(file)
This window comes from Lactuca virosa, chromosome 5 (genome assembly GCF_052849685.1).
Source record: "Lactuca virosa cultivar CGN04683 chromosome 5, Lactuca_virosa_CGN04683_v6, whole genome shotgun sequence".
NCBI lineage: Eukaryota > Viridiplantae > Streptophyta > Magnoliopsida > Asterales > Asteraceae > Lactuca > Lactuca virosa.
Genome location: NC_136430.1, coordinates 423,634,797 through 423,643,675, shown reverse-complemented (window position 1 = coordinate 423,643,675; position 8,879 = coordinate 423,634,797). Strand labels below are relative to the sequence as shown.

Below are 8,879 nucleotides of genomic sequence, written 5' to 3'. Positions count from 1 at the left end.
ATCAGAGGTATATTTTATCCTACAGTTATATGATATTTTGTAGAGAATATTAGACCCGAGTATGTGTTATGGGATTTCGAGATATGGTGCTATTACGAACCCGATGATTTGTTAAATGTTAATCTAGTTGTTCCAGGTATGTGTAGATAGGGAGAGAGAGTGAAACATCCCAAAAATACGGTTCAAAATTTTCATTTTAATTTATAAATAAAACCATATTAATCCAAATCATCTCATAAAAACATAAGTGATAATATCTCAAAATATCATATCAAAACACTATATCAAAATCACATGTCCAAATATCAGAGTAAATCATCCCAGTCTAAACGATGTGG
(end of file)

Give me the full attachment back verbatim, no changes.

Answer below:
This window comes from Lactuca virosa, chromosome 5 (genome assembly GCF_052849685.1).
Source record: "Lactuca virosa cultivar CGN04683 chromosome 5, Lactuca_virosa_CGN04683_v6, whole genome shotgun sequence".
NCBI lineage: Eukaryota > Viridiplantae > Streptophyta > Magnoliopsida > Asterales > Asteraceae > Lactuca > Lactuca virosa.
Genome location: NC_136430.1, coordinates 423,634,797 through 423,643,675, shown reverse-complemented (window position 1 = coordinate 423,643,675; position 8,879 = coordinate 423,634,797). Strand labels below are relative to the sequence as shown.

Below are 8,879 nucleotides of genomic sequence, written 5' to 3'. Positions count from 1 at the left end.
ATCAGAGGTATATTTTATCCTACAGTTATATGATATTTTGTAGAGAATATTAGACCCGAGTATGTGTTATGGGATTTCGAGATATGGTGCTATTACGAACCCGATGATTTGTTAAATGTTAATCTAGTTGTTCCAGGTATGTGTAGATAGGGAGAGAGAGTGAAACATCCCAAAAATACGGTTCAAAATTTTCATTTTAATTTATAAATAAAACCATATTAATCCAAATCATCTCATAAAAACATAAGTGATAATATCTCAAAATATCATATCAAAACACTATATCAAAATCACATGTCCAAATATCAGAGTAAATCATCCCAGTCTAAACGATGTGG